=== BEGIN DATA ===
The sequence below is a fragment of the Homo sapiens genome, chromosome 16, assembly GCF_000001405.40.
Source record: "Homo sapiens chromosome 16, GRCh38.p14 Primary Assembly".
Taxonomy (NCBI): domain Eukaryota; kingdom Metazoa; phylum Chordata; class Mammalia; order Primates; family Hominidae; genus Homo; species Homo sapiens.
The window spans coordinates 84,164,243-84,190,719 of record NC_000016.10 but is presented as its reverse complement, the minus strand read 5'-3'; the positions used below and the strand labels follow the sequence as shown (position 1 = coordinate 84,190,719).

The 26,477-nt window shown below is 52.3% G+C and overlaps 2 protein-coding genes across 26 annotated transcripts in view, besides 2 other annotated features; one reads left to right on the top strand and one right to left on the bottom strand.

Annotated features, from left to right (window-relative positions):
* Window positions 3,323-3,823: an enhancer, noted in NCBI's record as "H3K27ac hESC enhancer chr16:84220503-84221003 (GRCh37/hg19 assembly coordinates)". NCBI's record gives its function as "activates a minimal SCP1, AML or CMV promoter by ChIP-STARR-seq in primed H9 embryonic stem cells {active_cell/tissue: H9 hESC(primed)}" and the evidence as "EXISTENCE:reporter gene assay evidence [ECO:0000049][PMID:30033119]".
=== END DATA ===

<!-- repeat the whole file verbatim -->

The sequence below is a fragment of the Homo sapiens genome, chromosome 16, assembly GCF_000001405.40.
Source record: "Homo sapiens chromosome 16, GRCh38.p14 Primary Assembly".
Taxonomy (NCBI): domain Eukaryota; kingdom Metazoa; phylum Chordata; class Mammalia; order Primates; family Hominidae; genus Homo; species Homo sapiens.
The window spans coordinates 84,164,243-84,190,719 of record NC_000016.10 but is presented as its reverse complement, the minus strand read 5'-3'; the positions used below and the strand labels follow the sequence as shown (position 1 = coordinate 84,190,719).

The 26,477-nt window shown below is 52.3% G+C and overlaps 2 protein-coding genes across 26 annotated transcripts in view, besides 2 other annotated features; one reads left to right on the top strand and one right to left on the bottom strand.

Annotated features, from left to right (window-relative positions):
* Window positions 3,323-3,823: an enhancer, noted in NCBI's record as "H3K27ac hESC enhancer chr16:84220503-84221003 (GRCh37/hg19 assembly coordinates)". NCBI's record gives its function as "activates a minimal SCP1, AML or CMV promoter by ChIP-STARR-seq in primed H9 embryonic stem cells {active_cell/tissue: H9 hESC(primed)}" and the evidence as "EXISTENCE:reporter gene assay evidence [ECO:0000049][PMID:30033119]".